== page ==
On March 4, the French Honor Society celebrated Mardi Gras, a tradition of parties, galas, parades, and feasting, that dates back thousands of years. It was established in the United States in the 1700’s and takes place on the day before Ash Wednesday, or the first day of Lent.
In its Christian religious significance, Mardi Gras is literally translated in English as “Fat Tuesday.” People would eat the remaining fatty foods, sweets and meats before the 40-day period of Lent.
Even before the Christian holiday, for thousands of years, people celebrated the oncoming spring and fertility. On the day of Mardi Gras in New Orleans, people wear colorful masks and costumes and fill the streets with parades. So many people take part in the festivities and feasts, that it is an official holiday in Louisiana.
The city that is arguably the most known for its excitement about the carnival in Louisiana is New Orleans. In the 1730’s Mardi Gras was openly celebrated in New Orleans for the first time after its establishment in 1718.
Traditionally a “King Cake” is made or bought by the host of a party and a little ceramic baby is placed in the cake. Whoever finds the baby in their slice is the designated “king” or “queen” for the night. Finding the baby (representing the baby Jesus) symbolizes luck and prosperity, as well as the responsibility of making the cake or hosting the party for the following year.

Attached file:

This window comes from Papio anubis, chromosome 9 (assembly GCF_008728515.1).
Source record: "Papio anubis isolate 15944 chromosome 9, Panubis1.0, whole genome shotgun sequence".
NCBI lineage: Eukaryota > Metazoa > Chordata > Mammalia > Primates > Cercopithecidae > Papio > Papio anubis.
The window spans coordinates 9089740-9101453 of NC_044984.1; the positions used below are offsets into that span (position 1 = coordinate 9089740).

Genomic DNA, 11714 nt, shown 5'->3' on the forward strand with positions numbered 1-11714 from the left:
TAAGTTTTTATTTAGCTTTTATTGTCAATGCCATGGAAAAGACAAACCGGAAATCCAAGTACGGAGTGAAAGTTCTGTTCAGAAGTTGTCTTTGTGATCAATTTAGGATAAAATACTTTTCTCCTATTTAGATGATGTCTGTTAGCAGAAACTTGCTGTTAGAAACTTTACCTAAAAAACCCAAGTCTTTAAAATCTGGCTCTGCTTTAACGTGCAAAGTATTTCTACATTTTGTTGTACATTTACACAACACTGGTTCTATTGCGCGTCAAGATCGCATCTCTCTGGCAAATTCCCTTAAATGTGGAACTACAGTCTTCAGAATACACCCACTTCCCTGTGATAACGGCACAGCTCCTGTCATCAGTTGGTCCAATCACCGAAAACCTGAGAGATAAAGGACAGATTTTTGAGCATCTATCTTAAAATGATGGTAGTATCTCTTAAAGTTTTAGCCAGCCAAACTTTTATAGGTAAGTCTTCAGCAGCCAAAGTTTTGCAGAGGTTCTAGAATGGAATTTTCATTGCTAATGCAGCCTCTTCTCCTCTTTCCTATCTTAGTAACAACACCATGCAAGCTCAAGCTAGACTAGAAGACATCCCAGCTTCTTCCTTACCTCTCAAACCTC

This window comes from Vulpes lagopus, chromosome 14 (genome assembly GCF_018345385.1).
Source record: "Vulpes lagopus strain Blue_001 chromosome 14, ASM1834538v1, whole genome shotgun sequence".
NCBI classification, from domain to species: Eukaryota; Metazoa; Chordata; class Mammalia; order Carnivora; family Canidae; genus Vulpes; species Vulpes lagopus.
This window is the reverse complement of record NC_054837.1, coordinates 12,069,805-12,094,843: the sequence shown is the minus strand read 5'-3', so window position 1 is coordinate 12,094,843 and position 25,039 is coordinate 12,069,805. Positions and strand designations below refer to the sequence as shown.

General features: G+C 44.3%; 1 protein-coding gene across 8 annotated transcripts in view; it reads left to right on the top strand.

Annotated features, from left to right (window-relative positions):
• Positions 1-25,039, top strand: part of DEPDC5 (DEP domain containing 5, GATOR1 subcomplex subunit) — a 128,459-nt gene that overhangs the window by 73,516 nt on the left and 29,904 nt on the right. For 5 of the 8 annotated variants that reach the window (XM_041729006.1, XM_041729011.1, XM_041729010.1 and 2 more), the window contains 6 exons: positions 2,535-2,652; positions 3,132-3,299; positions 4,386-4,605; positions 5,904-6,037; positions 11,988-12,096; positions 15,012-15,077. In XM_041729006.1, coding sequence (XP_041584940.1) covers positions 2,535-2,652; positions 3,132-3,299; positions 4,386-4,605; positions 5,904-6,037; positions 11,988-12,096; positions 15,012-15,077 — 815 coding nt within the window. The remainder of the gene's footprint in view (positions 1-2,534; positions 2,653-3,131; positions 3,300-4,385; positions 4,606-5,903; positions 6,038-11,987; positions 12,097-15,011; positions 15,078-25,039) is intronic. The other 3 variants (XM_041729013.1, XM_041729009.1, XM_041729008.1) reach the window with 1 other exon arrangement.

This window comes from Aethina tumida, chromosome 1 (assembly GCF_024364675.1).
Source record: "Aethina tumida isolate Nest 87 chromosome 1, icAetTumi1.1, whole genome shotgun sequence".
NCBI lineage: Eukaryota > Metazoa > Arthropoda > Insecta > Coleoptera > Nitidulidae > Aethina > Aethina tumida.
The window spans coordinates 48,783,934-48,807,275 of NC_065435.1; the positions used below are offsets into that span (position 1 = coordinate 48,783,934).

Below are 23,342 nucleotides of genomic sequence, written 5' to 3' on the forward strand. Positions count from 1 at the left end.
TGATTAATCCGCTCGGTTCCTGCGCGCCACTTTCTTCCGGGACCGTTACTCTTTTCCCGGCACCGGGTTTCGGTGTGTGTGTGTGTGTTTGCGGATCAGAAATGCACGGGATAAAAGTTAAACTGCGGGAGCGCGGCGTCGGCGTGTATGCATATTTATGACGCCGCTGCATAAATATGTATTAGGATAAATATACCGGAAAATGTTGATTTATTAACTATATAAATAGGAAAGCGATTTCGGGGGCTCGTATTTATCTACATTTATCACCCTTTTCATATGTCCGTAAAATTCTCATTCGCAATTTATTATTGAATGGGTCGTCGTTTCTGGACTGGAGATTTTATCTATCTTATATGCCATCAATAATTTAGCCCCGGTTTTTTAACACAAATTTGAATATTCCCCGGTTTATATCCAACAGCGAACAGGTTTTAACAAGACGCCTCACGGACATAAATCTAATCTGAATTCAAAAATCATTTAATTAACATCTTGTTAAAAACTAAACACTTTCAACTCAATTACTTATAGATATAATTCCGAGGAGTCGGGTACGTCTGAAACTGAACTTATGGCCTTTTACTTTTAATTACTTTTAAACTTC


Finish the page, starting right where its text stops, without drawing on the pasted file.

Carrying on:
The French Honor Society participated in this tradition as well. Member Anna Arrington made the cake using a cinnamon roll recipe.
“I picked a recipe that was fairly simple and I think that it turned out pretty well. It was very colorful and fun.” Arrington said.
Although a baby could not be placed inside of the cake, French teacher Dragana Blonder crowned Micah Brown as the king.
The Honor Society decided to celebrate by playing of a game that was adapted to simulate a night in New Orleans.
“I saw a similar game in a movie and I found online that a teacher adapted a version to reflect New Orleans culture and thought it would be a fun game to play,” said French Honor Society adviser Dragana Blonder.
During the game each member was given a card with a specific role like, “Le Roi,” or “King” written on it. Each title had a role to go along with it, but in the end a victim would be chosen by the “Prêtresse Vaudou” and “Poupée” roles. Once the victim is chosen, everyone would open their eyes and try to guess who the “Prêtresse Vaudou” and “Poupée” were. The winners would be decided by if the member who had those roles were guessed correctly.
“I enjoyed the game because it let us learn a little about the culture of New Orleans,” Dana Kullgren, a member of French Honor Society, said.
Celebrating French-American holidays continues to spread French awareness and to get students excited to learn about other cultures. This is important so that the students can have different perspectives and more of an understanding of the French culture.